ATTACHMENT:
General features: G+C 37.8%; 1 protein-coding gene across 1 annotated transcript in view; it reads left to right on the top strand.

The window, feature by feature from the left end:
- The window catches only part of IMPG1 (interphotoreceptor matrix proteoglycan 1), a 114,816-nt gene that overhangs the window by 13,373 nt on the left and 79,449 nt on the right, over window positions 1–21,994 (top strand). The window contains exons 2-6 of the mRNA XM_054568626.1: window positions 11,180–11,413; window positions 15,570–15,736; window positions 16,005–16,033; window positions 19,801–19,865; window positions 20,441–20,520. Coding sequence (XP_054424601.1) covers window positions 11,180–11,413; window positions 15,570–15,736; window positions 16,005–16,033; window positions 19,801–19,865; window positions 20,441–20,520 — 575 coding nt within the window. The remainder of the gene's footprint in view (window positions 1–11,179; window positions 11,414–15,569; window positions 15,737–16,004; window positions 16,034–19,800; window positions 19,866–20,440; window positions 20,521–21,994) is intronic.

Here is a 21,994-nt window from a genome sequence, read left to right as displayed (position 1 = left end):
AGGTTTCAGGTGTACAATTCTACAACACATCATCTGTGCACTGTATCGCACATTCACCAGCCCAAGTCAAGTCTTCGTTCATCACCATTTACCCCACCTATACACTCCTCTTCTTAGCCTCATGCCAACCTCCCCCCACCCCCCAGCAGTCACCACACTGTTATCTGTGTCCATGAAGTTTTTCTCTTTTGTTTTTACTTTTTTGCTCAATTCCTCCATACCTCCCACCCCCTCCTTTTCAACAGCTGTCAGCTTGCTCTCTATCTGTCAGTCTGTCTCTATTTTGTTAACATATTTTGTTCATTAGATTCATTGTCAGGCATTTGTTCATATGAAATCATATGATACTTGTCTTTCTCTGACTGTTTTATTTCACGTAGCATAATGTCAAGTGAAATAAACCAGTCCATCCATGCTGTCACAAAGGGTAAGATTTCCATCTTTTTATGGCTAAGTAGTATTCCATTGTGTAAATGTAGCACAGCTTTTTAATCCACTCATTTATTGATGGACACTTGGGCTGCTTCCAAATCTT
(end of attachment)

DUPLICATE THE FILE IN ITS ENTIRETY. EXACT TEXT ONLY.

General features: G+C 37.8%; 1 protein-coding gene across 1 annotated transcript in view; it reads left to right on the top strand.

The window, feature by feature from the left end:
- The window catches only part of IMPG1 (interphotoreceptor matrix proteoglycan 1), a 114,816-nt gene that overhangs the window by 13,373 nt on the left and 79,449 nt on the right, over window positions 1–21,994 (top strand). The window contains exons 2-6 of the mRNA XM_054568626.1: window positions 11,180–11,413; window positions 15,570–15,736; window positions 16,005–16,033; window positions 19,801–19,865; window positions 20,441–20,520. Coding sequence (XP_054424601.1) covers window positions 11,180–11,413; window positions 15,570–15,736; window positions 16,005–16,033; window positions 19,801–19,865; window positions 20,441–20,520 — 575 coding nt within the window. The remainder of the gene's footprint in view (window positions 1–11,179; window positions 11,414–15,569; window positions 15,737–16,004; window positions 16,034–19,800; window positions 19,866–20,440; window positions 20,521–21,994) is intronic.

Here is a 21,994-nt window from a genome sequence, read left to right as displayed (position 1 = left end):
AGGTTTCAGGTGTACAATTCTACAACACATCATCTGTGCACTGTATCGCACATTCACCAGCCCAAGTCAAGTCTTCGTTCATCACCATTTACCCCACCTATACACTCCTCTTCTTAGCCTCATGCCAACCTCCCCCCACCCCCCAGCAGTCACCACACTGTTATCTGTGTCCATGAAGTTTTTCTCTTTTGTTTTTACTTTTTTGCTCAATTCCTCCATACCTCCCACCCCCTCCTTTTCAACAGCTGTCAGCTTGCTCTCTATCTGTCAGTCTGTCTCTATTTTGTTAACATATTTTGTTCATTAGATTCATTGTCAGGCATTTGTTCATATGAAATCATATGATACTTGTCTTTCTCTGACTGTTTTATTTCACGTAGCATAATGTCAAGTGAAATAAACCAGTCCATCCATGCTGTCACAAAGGGTAAGATTTCCATCTTTTTATGGCTAAGTAGTATTCCATTGTGTAAATGTAGCACAGCTTTTTAATCCACTCATTTATTGATGGACACTTGGGCTGCTTCCAAATCTT